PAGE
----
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The New Argonauts
 
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The New Argonauts
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The New Argonauts
Publisher: Sean K Reynolds Games
by James A. [Verified Purchaser]
Date Added: 08/03/2016 14:33:23

MYTHIC!!!! I housemates and I decided to do an Ancient Greek setting in Pathfinder. I started doing research, reskinning Golarion's top 20 gods to Greek, looking up tips for running Greek games–THEN STOPPED WHEN I FOUND THIS BOOK! It's got all the info you need for running an Ancient Greed d20 game. It was well written and a great read too. I think it's written for D&D 3.0. Instead I'll be using mosters out of the Bestiarys and Pathfinder's Mythic Adventures.

Sean's concepts and philosophies are faulking awesome. We are going to go with a magic-medium campaign rather than his low-magic idea. This book should have been updated for Pathfinder alongside the release of Mythic Adventures.

I rate this 10/10 for getting your Ancient Greek d20 camaign up and running fast!

Thanks Sean!



Rating:
[5 of 5 Stars!]
The New Argonauts
Publisher: Sean K Reynolds Games
by Michael J. [Verified Purchaser]
Date Added: 05/15/2015 00:04:45

I thought the idea of picking a rules system to write a game was to pick something that really fits. Instead most of the book is a list of parts of the d20 system that you can't use. He should have tried using Savage Worlds, Runequest or Entropic's systems instead, as they would fit this to a T.



Rating:
[3 of 5 Stars!]
The New Argonauts
Publisher: Sean K Reynolds Games
by Adam K. [Verified Purchaser]
Date Added: 07/06/2011 11:58:10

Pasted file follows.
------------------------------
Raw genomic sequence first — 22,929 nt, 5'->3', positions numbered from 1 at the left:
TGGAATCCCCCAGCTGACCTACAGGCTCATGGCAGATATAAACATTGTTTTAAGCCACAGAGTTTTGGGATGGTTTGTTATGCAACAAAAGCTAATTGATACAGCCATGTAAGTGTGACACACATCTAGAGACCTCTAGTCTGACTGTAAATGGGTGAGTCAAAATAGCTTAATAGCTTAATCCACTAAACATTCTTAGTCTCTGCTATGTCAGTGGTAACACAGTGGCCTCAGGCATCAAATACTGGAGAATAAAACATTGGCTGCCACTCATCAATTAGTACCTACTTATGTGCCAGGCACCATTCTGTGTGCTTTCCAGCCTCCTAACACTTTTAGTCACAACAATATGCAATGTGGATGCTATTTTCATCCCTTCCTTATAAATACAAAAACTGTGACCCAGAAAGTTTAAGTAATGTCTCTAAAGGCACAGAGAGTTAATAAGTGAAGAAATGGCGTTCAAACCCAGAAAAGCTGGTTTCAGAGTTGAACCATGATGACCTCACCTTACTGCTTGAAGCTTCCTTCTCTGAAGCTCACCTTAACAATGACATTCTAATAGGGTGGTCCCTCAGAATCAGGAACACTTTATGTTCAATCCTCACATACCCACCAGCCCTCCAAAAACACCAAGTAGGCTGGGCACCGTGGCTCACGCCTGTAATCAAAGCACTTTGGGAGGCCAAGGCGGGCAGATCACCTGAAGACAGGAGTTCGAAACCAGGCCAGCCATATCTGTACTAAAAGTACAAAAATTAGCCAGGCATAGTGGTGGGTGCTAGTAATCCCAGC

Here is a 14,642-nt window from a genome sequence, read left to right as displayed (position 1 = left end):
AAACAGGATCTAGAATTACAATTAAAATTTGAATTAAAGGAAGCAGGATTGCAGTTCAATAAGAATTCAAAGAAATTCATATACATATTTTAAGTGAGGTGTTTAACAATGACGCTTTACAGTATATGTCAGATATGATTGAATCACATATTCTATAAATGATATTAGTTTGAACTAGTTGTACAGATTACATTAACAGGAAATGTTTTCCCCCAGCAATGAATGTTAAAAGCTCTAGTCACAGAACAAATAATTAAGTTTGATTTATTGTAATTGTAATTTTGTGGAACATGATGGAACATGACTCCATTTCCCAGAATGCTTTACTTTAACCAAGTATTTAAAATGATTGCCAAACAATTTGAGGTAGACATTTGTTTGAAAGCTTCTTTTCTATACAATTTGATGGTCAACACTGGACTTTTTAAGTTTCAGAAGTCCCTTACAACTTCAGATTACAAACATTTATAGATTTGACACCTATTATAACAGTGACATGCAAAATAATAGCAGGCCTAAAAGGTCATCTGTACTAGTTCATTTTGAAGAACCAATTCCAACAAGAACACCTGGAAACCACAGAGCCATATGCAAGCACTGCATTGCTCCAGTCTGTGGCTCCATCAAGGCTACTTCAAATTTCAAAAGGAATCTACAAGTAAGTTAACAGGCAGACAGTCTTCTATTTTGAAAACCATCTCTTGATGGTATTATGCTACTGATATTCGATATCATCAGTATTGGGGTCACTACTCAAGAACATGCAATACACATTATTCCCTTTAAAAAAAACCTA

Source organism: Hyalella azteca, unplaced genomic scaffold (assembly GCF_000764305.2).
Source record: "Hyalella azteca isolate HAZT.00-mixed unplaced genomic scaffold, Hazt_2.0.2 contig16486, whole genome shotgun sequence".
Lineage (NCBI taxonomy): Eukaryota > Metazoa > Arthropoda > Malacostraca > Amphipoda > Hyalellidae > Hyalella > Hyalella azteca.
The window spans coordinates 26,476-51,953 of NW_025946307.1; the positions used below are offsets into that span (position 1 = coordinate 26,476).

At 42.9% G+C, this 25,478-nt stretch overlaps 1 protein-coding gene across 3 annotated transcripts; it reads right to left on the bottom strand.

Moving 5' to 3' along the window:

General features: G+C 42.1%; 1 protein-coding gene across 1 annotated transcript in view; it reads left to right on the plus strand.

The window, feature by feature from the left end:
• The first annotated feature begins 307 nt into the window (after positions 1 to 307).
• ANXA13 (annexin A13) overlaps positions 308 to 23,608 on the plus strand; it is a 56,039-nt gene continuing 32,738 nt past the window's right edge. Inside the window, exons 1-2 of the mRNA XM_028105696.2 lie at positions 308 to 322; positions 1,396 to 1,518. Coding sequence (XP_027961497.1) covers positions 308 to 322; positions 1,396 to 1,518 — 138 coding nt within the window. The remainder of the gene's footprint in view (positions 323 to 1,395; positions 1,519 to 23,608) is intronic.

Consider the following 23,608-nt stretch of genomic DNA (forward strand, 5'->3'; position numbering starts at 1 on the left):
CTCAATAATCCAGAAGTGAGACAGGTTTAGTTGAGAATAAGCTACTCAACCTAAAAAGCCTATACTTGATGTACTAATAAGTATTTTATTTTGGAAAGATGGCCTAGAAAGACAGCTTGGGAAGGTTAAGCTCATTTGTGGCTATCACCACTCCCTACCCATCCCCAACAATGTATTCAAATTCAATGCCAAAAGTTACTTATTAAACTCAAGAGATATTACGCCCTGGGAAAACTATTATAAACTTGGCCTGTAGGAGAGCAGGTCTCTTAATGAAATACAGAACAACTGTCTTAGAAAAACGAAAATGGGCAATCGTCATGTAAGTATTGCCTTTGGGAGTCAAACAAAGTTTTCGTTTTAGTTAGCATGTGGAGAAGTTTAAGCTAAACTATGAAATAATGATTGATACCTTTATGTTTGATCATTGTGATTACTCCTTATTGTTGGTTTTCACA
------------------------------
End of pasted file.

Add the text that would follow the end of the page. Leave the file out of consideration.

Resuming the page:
Severly disappointed with this supplement. The HUGE limitations it encompasses on the players are unsurmountable in my opinion. Basically the only option to play is a human fighter, and that's not what I'm playing fantasy games for (this being made for 3.5 edition, it's even lamer in comparison).

You know what I like about the 4th edition's design philosophy? "You don't tell your players what they can't do, you tell them what they can do". This book is about as far from this philosophy as it gets. All the parts focused on gameplay are telling you of limitations you can impose on your players as a DM or, if you're a player, of stuff you can't do. "This amazing stuff about greek mythology? Nah, can't play that." "This? No, neither this." "And this? No, no, no way. Low magic, remember?" I don't call the setting author made "low magic". I'm calling it "low creativity" and an entirely wrong design philosophy. Such a pity. If only someone made a setting BASED on Greek mythology, as opposed to cramming the actual Greece into bounds of D&D, that'd be awesome. This? Very much no.



Rating:
[2 of 5 Stars!]
The New Argonauts
Publisher: Sean K Reynolds Games
by James J. [Verified Purchaser]
Date Added: 03/03/2011 10:23:30